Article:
Most of the results of the disputed parliamentary election in Afghanistan were announced on Wednesday. Altogether 24 candidates were disqualified from parliament because the Independent Electoral Commission found them guilty of fraud. Some 1.3 million of the 5.6 million votes were tossed out as invalid.
The southern Pashtun ethnic group appears to have lost its majority in parliament, a development that could presage further dissatisfaction with the government in the Pashtun south and east of the country, which is already the site of a lively set of insurgencies.
Pashtun voters apparently had lower turnouts because they were more subject to insurgent threats within their own community. Although the Ghazni results are delayed, the BBC reports that “According to preliminary results released last month, Hazaras won all 11 parliamentary seats in Ghazni, even though they are the third largest ethnic group in the southern province and Pastuns are in the majority. ” Hazaras are Shiites and Pashtuns often view them as having a low status, so to have them representing Ghazni in the national legislature to the exclusion of the Pashtun majority there would be a profound humiliation.
Among the candidates disqualified was a cousin of president Hamid Karzai. And, Karzai is a Pashtun and so won’t be happy with the loss of the majority by that ethnic group.
The NYT reports that, in petty retaliation for the disqualifications, Karzai’s attorney general, Mohammad Ishaq Aloko, is threatening two officials on the country’s two electoral commissions with prosecution for defaming the nation. Initially he said that they had been charged, then backed off and said they were being investigated. Karzai already, last February, removed the international members of the Electoral Complaints Commission and appointed his own men to it. But he appears to have failed completely to pack the commissions with yes-men and so is being petulant.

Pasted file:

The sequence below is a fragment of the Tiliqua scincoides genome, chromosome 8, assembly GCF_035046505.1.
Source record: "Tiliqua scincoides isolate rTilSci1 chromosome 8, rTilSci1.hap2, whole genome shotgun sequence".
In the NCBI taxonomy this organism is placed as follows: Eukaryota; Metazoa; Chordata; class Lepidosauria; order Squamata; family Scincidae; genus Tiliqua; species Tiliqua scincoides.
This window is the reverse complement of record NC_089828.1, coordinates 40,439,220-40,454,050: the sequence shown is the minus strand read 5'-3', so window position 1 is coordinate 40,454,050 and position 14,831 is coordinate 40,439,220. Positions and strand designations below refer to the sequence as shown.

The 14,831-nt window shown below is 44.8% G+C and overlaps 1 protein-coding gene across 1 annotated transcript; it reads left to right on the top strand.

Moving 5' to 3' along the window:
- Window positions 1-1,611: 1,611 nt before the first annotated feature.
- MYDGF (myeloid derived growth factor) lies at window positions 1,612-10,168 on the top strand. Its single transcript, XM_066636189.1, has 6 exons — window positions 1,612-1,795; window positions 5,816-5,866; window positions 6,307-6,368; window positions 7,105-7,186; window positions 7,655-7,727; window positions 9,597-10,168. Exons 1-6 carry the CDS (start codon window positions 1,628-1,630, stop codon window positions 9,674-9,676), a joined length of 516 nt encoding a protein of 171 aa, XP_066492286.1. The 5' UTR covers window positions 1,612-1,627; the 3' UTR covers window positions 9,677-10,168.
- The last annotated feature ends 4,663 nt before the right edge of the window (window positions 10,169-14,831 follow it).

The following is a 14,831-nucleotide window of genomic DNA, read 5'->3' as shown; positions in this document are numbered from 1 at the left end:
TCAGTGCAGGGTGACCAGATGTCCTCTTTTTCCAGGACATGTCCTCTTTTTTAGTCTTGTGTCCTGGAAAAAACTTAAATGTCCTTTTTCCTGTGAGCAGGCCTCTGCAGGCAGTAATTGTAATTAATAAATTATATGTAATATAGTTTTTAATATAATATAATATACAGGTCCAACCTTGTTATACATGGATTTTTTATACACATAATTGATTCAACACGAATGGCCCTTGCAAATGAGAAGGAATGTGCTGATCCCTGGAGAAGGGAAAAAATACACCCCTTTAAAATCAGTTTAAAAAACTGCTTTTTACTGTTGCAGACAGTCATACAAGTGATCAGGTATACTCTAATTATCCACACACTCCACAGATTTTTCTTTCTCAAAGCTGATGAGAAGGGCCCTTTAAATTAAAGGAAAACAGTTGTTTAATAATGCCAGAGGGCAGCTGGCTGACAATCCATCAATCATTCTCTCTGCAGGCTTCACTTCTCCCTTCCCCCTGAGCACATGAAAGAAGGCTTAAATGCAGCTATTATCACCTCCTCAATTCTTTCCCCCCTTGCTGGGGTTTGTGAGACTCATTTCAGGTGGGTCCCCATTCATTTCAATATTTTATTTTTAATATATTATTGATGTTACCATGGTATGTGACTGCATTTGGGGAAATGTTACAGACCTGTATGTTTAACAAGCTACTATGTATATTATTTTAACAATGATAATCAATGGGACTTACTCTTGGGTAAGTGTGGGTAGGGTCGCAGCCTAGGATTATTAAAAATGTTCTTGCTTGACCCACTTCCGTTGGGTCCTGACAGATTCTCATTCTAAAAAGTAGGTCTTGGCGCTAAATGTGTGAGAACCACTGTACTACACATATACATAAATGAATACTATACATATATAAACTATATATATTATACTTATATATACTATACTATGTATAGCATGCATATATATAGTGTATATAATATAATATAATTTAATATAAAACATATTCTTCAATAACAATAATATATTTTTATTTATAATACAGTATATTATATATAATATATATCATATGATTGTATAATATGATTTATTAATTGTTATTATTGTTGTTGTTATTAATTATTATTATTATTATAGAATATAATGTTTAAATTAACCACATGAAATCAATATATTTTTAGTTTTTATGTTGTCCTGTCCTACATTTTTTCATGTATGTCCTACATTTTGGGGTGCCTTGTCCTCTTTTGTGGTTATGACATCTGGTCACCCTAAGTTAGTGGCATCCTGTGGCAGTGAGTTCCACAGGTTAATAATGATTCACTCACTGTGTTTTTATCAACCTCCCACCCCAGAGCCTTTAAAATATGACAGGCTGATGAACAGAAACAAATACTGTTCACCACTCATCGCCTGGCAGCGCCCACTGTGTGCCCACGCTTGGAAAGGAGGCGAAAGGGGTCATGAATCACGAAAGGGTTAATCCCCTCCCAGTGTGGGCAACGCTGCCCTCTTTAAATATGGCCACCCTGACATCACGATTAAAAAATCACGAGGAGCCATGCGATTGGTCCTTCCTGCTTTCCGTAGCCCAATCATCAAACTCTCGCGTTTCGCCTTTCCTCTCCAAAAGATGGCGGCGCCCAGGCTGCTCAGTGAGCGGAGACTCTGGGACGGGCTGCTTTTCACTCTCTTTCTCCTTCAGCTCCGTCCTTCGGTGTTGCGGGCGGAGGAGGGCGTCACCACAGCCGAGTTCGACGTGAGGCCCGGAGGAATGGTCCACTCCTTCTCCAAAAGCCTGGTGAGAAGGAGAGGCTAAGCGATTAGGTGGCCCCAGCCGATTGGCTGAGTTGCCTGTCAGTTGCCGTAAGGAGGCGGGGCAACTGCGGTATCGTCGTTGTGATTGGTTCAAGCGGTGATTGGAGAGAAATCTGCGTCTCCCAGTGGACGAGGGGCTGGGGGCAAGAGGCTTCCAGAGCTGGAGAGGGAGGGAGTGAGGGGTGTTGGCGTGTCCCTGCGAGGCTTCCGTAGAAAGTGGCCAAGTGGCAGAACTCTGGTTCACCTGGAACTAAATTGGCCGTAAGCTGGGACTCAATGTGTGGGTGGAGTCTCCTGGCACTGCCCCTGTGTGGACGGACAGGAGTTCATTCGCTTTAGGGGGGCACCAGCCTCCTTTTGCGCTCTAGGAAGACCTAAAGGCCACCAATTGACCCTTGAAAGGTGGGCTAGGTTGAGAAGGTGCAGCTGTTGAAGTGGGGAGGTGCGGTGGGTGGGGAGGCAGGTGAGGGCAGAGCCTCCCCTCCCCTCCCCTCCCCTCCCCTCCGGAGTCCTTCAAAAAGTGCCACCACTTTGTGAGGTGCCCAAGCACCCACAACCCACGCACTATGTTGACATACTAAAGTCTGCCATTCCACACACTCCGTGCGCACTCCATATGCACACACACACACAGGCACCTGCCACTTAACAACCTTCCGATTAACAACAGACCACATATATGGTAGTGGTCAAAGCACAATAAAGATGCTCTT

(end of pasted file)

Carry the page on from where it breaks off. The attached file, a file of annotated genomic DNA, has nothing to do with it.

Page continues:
Meanwhile, a new Pentagon study submitted to Congress reports that “combat incidents [are] up 300 percent since since 2007 and 70 percent since last year…” The Pentagon propagandistically called this massive increase in violence “slow progress” and the MSM dutifully put the stupid phrase in their headlines. The report also admits that even in the face of a huge American build-up of troops, the Taliban have retrained their command and control and remain effective fighters.
Under the principle that if you are not actively winning a guerrilla war as a foreign occupier, you are effectively losing it, the report points to a significant loss.
Tom Engelhardt explores the supposed timetable setting 2014 as the year NATO and US troops would be withdrawn, and finds that, well, maybe not so much.